Proxy advisory firms' influence over proxy votingAs we say “goodbye” to 2012 we say “hello” to another proxy season full of angst caused by the self-appointed czars of corporate governance, the proxy advisory firms.  Although ISS and Glass Lewis have been making voting recommendations for more than a decade, over the past two years their power over voting outcomes has increased.  When the Dodd-Frank Act was enacted in 2010 Congress was very clear that the Say-on-Pay votes were merely advisory and that directors would not be subjected to increased liability over a company’s executive compensation practice; however, the unintended consequence of Dodd-Frank was to strengthen the unregulated proxy advisory firm industry by allowing these firms to be the near-final arbiters of whether executive compensation should be approved by shareholders.  Failure to comply with the arbitrary guidelines of ISS or the often unknowable guidelines of Glass Lewis can cause a company the potential embarrassment of a “failed” Say-on-Pay vote regardless of whether the independent directors at the company, who painstakingly analyzed various metrics in deciding what to pay the executive officers, determined the compensation to be in the best interests of the company and its shareholders.  In fact, Matteo Tonello of the Conference Board suggests there is substantial evidence demonstrating that the proxy advisory firms have significant influence over the design of executive compensation programs, but no evidence that they have contributed at all to improved governance quality or increased shareholder value.

The SEC clairvoyantly expected a growing conflict between issuers and the proxy advisory firms when it issued its so called “Proxy Plumbing” release in 2010.  That concept release, of course, focused on a broad review of the U.S. proxy system, which includes proxy advisors.  While the SEC aptly noted the potential benefits that proxy advisors can bring to the table (e.g., assisting institutional investors with exercising their voting rights in an ever growing number of significant matters to be voted upon at meetings), the SEC sought comment focusing on two identified deficiencies of the proxy advisory firms: potential conflicts of interest and the lack of transparency.  A third deficiency pointed out by James R. Copland of the Manhattan Institute is the concern of third parties implementing their agenda by steering the recommendations of the proxy advisory firms.  For example, Mr. Copland cites the statistic that from 2006 through 2012 ISS has supported 1,266 shareholder proposals (63%), while a majority of shareholders supported only 212 of these same proposals (10%).  Many of these shareholder proposals are put on the ballot through activists whose first priority is not necessarily to maximize shareholder return.  Unfortunately, since the Proxy Plumbing release Congress has inundated the SEC with rulemaking initiatives from the Dodd-Frank Act and the JOBS Act.  As a result, meaningful reform on the proxy system had to be put on hold despite the fact that proxy system reform may arguably better protect investors than providing disclosure on conflict minerals or having a new definition of independence for compensation committees.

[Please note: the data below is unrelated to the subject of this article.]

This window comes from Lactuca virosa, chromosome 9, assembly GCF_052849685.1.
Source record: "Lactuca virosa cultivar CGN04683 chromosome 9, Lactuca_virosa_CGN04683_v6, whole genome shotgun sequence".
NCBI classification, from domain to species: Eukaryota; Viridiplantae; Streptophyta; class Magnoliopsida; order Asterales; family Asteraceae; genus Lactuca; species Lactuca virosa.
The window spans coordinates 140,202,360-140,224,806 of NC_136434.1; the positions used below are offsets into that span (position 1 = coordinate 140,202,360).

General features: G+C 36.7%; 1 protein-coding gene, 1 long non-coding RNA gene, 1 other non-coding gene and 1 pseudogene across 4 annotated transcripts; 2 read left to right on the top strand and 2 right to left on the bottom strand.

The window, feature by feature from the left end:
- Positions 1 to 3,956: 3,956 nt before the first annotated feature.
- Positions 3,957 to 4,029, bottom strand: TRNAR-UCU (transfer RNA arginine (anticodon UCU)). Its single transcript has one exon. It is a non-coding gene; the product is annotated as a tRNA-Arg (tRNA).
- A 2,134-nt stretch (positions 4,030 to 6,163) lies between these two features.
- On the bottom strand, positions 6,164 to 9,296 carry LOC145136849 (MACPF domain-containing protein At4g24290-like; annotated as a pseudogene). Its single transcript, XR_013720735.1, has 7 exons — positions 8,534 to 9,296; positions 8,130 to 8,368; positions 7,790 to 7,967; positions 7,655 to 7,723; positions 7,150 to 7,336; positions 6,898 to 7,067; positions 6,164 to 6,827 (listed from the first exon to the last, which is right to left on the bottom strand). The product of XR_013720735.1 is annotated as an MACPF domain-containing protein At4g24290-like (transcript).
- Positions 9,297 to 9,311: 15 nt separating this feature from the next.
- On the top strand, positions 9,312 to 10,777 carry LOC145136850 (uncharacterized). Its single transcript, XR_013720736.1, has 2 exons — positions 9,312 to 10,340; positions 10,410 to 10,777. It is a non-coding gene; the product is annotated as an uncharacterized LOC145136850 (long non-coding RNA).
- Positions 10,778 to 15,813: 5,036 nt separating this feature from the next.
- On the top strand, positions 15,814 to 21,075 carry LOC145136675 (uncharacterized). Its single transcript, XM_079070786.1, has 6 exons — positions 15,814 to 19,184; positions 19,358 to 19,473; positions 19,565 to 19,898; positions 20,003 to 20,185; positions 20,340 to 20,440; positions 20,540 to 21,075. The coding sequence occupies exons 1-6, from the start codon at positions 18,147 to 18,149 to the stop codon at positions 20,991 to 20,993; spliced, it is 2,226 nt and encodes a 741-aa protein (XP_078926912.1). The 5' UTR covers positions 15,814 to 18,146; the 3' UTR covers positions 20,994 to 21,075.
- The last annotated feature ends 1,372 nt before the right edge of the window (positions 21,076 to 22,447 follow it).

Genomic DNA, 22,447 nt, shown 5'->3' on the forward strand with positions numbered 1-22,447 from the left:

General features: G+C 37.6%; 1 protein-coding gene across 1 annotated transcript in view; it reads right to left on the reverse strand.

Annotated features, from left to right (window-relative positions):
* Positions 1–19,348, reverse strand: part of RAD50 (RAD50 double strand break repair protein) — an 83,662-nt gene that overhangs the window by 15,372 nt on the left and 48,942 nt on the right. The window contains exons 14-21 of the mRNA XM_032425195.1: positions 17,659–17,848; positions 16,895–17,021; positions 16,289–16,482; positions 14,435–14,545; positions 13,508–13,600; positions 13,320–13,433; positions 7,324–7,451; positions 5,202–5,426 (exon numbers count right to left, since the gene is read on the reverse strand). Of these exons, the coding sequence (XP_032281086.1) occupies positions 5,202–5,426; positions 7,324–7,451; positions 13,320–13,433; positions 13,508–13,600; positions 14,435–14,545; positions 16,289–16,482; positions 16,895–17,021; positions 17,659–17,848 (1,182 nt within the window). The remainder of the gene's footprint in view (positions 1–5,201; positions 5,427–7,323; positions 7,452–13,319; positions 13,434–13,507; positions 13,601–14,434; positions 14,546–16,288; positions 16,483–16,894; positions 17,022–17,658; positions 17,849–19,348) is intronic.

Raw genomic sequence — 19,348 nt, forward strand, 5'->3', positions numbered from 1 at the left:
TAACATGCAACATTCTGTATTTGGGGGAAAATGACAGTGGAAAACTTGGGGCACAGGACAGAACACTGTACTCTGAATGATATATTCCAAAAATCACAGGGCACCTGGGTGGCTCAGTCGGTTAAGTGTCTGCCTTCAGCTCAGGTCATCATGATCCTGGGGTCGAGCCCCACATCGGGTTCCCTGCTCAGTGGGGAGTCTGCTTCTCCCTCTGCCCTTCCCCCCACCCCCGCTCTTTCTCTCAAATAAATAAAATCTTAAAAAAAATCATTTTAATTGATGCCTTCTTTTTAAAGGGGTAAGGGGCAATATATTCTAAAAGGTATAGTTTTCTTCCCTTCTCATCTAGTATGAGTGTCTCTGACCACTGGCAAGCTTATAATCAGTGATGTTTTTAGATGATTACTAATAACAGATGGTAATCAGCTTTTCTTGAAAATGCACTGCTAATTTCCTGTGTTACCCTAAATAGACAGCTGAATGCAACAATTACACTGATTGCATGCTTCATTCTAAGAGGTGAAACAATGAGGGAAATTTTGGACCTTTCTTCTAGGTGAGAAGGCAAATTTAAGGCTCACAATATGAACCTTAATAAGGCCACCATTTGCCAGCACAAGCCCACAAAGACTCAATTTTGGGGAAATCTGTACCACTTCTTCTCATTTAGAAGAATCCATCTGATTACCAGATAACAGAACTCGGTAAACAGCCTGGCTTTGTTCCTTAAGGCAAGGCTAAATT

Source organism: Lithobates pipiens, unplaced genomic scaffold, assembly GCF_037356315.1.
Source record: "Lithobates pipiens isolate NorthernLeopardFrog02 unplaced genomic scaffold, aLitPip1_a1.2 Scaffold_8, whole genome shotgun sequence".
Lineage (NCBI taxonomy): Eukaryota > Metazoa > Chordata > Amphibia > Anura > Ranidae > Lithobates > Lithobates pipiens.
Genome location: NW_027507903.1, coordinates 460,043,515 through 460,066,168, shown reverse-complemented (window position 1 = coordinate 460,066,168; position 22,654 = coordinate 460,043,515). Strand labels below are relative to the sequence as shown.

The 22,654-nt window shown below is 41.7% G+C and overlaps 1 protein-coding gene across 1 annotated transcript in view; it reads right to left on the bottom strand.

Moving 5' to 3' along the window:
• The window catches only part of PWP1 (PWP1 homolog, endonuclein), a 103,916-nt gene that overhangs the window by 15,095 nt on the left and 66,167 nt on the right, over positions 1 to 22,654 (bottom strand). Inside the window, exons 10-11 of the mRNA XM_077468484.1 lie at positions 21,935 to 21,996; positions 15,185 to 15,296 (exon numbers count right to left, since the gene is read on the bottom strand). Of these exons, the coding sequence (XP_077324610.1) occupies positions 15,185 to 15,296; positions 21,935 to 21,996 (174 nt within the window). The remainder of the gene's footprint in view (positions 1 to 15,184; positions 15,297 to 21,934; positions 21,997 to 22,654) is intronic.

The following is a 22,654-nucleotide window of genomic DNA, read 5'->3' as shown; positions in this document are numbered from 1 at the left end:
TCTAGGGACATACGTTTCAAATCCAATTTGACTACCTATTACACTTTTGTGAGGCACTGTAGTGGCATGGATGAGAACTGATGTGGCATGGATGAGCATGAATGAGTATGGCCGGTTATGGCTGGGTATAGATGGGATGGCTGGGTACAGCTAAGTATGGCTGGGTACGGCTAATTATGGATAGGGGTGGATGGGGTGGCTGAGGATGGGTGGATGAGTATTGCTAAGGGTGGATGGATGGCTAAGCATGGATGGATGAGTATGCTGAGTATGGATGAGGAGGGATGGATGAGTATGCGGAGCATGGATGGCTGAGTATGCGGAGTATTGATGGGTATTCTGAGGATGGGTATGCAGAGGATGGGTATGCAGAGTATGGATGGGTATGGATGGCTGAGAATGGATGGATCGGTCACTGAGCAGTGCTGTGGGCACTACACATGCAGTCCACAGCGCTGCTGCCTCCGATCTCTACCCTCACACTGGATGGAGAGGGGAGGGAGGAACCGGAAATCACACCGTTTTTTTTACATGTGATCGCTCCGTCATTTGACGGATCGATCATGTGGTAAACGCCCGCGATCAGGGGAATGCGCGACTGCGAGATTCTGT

The Canadian Securities Administrators (CSA), an association of the provincial and territorial securities regulators in Canada, has started to move the ball forward in Canada by soliciting input pursuant to a recent “consultation paper.”  The consultation paper focuses on similar deficiencies identified in the U.S. namely, potential conflicts of interests, a perceived lack of transparency, potential inaccuracies in proxy advisory firms’ reports, and a “one-size-fits-all” governance solution.  Depending on the feedback, the CSA could propose a new regulatory regime to combat these identified deficiencies.  And because the CSA is not bogged down with Congressional rulemaking initiatives, the CSA could propose a workable solution soon.

While Canada may move first on the issue, I should note that the SEC hasn’t let this important issue drop.  For example, Commissioner Paredes urged regulation of proxy advisory firms in a speech as recently as this past summer.  In addition, then-SEC Chairman Mary Schapiro and then-Director of the Division of Corporation Finance Meredith Cross have noted in various speeches that the SEC was considering guidance on the issue.  Furthermore, as a result of a suggestion from the Society of Corporate Secretaries and Governance Professionals, the SEC has created a liaison to help monitor the concerns of issuers with the proxy advisory firms.